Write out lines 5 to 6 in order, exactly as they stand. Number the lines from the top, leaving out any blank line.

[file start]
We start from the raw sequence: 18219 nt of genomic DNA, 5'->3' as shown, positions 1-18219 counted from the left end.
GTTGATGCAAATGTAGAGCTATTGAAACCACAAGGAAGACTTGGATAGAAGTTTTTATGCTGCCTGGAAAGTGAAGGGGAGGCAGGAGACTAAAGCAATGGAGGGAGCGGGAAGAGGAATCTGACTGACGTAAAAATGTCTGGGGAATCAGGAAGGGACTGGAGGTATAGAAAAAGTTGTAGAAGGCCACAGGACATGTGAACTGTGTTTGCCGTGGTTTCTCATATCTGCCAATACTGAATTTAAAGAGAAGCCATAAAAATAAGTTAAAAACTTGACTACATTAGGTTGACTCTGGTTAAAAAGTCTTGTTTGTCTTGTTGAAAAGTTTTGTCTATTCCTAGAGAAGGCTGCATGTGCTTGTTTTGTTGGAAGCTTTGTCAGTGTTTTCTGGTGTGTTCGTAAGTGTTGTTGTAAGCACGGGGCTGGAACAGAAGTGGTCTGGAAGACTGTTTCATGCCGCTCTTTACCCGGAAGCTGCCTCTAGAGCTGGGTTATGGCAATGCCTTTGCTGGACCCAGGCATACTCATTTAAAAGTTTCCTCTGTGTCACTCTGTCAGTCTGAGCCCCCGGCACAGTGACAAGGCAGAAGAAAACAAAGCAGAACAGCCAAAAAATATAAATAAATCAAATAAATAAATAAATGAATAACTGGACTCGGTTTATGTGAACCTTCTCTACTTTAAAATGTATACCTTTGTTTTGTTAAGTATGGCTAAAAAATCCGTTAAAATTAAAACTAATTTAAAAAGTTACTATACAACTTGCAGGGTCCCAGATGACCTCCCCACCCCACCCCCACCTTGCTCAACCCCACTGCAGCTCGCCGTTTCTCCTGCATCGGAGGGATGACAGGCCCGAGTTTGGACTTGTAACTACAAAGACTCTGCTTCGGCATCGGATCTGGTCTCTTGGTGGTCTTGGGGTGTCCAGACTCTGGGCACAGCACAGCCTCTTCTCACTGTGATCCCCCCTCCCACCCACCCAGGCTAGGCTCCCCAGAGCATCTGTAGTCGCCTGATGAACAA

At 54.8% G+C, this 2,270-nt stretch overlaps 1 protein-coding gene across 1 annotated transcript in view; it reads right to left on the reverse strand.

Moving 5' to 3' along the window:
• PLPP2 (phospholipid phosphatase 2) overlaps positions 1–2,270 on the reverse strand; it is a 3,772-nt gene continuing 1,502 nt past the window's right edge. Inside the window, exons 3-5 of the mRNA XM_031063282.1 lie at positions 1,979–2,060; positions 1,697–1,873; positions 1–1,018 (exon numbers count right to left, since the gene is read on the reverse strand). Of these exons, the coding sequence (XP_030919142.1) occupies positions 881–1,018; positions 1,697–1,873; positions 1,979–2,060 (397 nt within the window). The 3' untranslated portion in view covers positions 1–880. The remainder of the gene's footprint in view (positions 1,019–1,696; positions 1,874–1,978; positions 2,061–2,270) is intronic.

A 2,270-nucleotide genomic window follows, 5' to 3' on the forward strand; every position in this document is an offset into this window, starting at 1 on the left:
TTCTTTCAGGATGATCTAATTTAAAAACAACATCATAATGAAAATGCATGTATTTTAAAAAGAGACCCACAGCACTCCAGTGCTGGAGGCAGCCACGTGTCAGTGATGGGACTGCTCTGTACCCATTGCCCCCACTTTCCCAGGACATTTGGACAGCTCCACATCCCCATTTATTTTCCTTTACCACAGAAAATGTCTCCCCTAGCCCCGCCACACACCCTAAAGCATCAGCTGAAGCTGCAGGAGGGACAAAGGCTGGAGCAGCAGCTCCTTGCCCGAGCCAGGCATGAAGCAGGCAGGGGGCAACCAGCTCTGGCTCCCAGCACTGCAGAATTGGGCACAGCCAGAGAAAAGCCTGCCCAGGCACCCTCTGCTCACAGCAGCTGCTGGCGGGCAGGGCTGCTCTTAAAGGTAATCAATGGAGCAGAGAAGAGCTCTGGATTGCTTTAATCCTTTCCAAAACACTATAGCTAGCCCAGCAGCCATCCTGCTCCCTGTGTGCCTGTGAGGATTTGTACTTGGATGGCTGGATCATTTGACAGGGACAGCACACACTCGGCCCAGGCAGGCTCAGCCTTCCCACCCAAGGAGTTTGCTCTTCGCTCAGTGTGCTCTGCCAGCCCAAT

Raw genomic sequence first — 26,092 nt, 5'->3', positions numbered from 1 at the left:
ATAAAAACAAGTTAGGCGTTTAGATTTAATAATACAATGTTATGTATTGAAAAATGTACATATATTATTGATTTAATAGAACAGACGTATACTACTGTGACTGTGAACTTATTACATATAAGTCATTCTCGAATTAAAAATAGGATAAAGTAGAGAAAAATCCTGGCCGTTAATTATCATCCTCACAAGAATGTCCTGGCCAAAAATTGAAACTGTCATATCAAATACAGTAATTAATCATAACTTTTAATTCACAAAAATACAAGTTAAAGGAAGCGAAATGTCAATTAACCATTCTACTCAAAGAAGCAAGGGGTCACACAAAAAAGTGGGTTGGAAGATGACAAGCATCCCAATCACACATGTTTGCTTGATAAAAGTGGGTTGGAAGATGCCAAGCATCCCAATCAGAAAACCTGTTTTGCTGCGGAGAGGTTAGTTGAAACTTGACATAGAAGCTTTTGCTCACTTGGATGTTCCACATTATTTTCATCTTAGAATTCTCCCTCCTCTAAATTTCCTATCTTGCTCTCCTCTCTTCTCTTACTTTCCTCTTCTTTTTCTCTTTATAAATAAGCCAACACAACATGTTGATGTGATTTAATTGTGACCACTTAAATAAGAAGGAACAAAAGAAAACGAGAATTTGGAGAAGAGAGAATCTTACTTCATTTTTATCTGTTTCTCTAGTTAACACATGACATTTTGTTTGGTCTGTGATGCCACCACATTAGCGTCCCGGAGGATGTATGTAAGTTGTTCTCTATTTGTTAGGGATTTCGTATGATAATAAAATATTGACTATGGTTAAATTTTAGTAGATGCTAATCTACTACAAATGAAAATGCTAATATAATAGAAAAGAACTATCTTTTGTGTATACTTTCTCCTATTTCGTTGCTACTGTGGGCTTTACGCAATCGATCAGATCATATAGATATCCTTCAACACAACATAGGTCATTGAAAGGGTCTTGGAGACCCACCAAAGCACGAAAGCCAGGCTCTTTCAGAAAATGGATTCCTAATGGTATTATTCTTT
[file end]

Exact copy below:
• PLPP2 (phospholipid phosphatase 2) overlaps positions 1–2,270 on the reverse strand; it is a 3,772-nt gene continuing 1,502 nt past the window's right edge. Inside the window, exons 3-5 of the mRNA XM_031063282.1 lie at positions 1,979–2,060; positions 1,697–1,873; positions 1–1,018 (exon numbers count right to left, since the gene is read on the reverse strand). Of these exons, the coding sequence (XP_030919142.1) occupies positions 881–1,018; positions 1,697–1,873; positions 1,979–2,060 (397 nt within the window). The 3' untranslated portion in view covers positions 1–880. The remainder of the gene's footprint in view (positions 1,019–1,696; positions 1,874–1,978; positions 2,061–2,270) is intronic.

A 2,270-nucleotide genomic window follows, 5' to 3' on the forward strand; every position in this document is an offset into this window, starting at 1 on the left: